Differential effects of shear stress and cyclic stretch on focal adhesion remodeling, site-specific FAK phosphorylation, and small GTPases in human lung endothelial cells.
ABSTRACT Regulation of endothelial cell (EC) permeability by bioactive molecules is associated with specific patterns of cytoskeletal and cell contact remodeling. A role for mechanical factors such as shear stress (SS) and cyclic stretch (CS) in cytoskeletal rearrangements and regulation of EC permeability becomes increasingly recognized. This paper examined redistribution of focal adhesion (FA) proteins, site-specific focal adhesion kinase (FAK) phosphorylation, small GTPase activation and barrier regulation in human pulmonary EC exposed to laminar shear stress (15 dyn/cm2) or cyclic stretch (18% elongation) in vitro. SS caused peripheral accumulation of FAs, whereas CS induced randomly distributed FAs attached to the ends of newly formed stress fibers. SS activated small GTPase Rac without effects on Rho, whereas 18% CS activated without effect on Rac. SS increased transendothelial electrical resistance (TER) in EC monolayers, which was further elevated by barrier-protective phospholipid sphingosine 1-phosphate. Finally, SS induced FAK phosphorylation at Y576, whereas CS induced FAK phosphorylation at Y397 and Y576. These results demonstrate for the first time differential effects of SS and CS on Rho and Rac activation, FA redistribution, site-specific FAK phosphorylation, and link them with SS-mediated barrier enhancement. Thus, our results suggest common signaling and cytoskeletal mechanisms shared by mechanical and chemical factors involved in EC barrier regulation.
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ABSTRACT: The role of blood flow in regulating signaling pathways and gene expression in the blood vasculature is well known. Recent studies have identified equally important roles of flow-mediated signaling in the lymphatic circulation including control of lymphatic vascular growth, remodeling, regeneration and maintenance of the lymphatic fate. In this review, we summarize these advances focusing on the role of fluid dynamics in control of lymphatic vasculature formation.07/2014; 6:14. DOI:10.1186/2045-824X-6-14
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ABSTRACT: It has been well established that biomechanical environment can influence functionality of biological cells. There are evidences that show mechanical cyclic stretch can promote smooth muscle cell (SMC) markers in endothelial cells (ECs). The objective of this study was to determine whether mechanical stimuli in the forms of uniaxial and equiaxial cyclic stretches (UNCS and EQCS) can affect endothelial and smooth muscle gene expressions in mRNA level of human umbilical vein endothelial cells (HUVECs). For this purpose, 10% uniaxial UNCS and EQCS (60 cycles/min for 24 h) were applied on HUVECs, and using real-time PCR expressions of three EC specific markers, vascular endothelial growth factor receptor-2 (VEGFR-2, also known as FLK-1) , von Willebrand Factor (vWF) and vascular endothelial-cadherin (VE-cadherin) and two SMC specific genes, α-smooth muscle actin (α-SMA) and smooth muscle myosin heavy chain (SMMHC) were quantified. Moreover, alterations in cell height were analyzed by atomic force microscopy (AFM). Results showed that cyclic UNCS for 24 h downregulated the expression of all EC markers and upregulated the expression of all SMC markers while low effects on HUVECs height were observed. Cyclic EQCS in the same conditions resulted in minor effect on SMC gene expression in HUVECs, while led to strong reduction in vWF with no significant change in other two endothelial genes. Cyclic EQCS considerably elevated cell height. Results proposed that ECs can transdifferentiate to SMC phenotype under specific microenvironmental conditions.Cell Biology International 01/2015; DOI:10.1002/cbin.10443 · 1.64 Impact Factor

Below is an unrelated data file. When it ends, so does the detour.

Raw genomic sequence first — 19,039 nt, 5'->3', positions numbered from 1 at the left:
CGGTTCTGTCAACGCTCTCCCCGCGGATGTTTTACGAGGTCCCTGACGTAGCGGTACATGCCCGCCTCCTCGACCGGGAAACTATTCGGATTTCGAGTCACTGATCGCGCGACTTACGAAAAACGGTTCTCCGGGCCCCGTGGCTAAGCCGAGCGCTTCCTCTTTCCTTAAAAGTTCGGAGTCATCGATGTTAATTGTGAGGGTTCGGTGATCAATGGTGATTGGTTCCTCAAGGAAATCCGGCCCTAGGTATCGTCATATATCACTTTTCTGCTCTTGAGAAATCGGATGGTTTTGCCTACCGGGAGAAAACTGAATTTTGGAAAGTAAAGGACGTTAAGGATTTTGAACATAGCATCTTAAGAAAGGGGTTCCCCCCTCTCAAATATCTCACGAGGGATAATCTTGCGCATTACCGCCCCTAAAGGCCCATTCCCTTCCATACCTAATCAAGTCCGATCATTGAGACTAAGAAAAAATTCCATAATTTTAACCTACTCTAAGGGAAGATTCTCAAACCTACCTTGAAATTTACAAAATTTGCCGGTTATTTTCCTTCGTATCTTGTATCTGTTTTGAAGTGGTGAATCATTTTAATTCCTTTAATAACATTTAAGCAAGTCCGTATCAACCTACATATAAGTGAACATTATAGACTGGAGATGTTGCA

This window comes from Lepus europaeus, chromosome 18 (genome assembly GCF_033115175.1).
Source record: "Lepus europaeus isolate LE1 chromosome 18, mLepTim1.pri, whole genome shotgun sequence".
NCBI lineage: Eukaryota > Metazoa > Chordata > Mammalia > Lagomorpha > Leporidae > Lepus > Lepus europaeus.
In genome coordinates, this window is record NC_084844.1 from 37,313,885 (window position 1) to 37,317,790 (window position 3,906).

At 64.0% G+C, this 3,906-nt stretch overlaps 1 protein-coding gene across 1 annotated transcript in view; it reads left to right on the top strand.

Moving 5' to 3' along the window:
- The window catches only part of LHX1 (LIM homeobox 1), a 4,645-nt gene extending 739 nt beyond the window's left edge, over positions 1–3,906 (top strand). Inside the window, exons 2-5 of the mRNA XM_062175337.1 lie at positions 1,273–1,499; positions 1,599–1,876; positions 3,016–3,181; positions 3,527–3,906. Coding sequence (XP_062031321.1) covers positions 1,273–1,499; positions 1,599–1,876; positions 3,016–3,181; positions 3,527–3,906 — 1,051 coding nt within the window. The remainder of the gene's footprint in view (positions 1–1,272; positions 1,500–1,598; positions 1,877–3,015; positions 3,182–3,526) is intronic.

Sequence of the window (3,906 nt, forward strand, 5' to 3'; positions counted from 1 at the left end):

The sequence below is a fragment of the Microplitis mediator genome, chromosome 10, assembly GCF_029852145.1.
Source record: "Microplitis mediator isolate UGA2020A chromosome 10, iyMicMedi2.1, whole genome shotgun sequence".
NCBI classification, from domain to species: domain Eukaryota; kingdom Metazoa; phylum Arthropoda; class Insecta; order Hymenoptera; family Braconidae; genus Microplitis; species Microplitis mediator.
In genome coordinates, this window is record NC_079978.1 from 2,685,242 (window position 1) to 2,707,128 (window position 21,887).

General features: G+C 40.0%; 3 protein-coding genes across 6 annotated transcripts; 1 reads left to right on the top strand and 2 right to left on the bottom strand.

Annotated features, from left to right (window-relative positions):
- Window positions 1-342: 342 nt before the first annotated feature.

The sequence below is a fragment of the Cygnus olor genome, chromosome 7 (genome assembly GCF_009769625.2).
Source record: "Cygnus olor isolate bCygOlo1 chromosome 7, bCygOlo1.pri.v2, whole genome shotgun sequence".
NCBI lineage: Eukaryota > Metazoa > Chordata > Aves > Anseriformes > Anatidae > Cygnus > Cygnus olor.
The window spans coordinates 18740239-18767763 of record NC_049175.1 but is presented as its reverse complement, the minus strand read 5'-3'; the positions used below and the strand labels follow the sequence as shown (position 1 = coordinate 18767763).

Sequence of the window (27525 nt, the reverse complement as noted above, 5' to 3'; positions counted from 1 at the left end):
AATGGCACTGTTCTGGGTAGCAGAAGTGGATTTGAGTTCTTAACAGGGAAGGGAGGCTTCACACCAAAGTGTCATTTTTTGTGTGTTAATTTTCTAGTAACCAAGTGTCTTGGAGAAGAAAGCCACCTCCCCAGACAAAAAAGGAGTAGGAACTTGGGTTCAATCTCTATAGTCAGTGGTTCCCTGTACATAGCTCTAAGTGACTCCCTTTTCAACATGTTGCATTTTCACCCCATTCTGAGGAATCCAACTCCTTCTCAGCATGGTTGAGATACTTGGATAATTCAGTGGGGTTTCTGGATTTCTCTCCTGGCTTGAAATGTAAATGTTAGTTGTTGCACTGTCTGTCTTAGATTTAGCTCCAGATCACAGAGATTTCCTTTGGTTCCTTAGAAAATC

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ABSTRACT: We have developed a lab-on-a-chip system for continuous and non-invasive monitoring of microfluidic cell cultures using integrated high-frequency contactless impedance spectroscopy. Electrically insulated microfabricated interdigitated electrode structures were embedded into four individually addressable microchambers to reliably and reproducibly detect cell-substrate interactions, cell viability and metabolic activity. While silicon nitride passivated sensor substrates provided a homogeneous cell culture surface that minimized cell orientation along interdigitated electrode structures, the application of high-frequency AC fields reduced the impact of the 300 nm thick passivation layer on sensor sensitivity. The additional implementation of multivariate data analysis methods such as partial least square (PLS) for high-frequency impedance spectra provided unambiguous information on intracellular pathway activation, up and down-regulation of protein synthesis as well as global cellular stress responses. A comparative cell analysis using connective tissue fibroblasts showed that high-frequency contactless impedance spectroscopy and time-resolved quantification of IL-6 secretion using ELISA provided similar results following stimulation with circulating pro-inflammatory cytokines IL-1β and TNFα. The combination of microfluidics with contactless impedance sensing and time-resolved quantification of stress factor release will provide biologist with a new tool to (a) establish a variety of uniform cell culture surfaces that feature complex biochemistries, micro- and nanopatterns; and (b) to simultaneously characterize cell responses under physiologically relevant conditions using a complementary non-invasive cell analysis method.The Analyst 08/2014; 139(20). DOI:10.1039/c4an00824c · 3.91 Impact Factor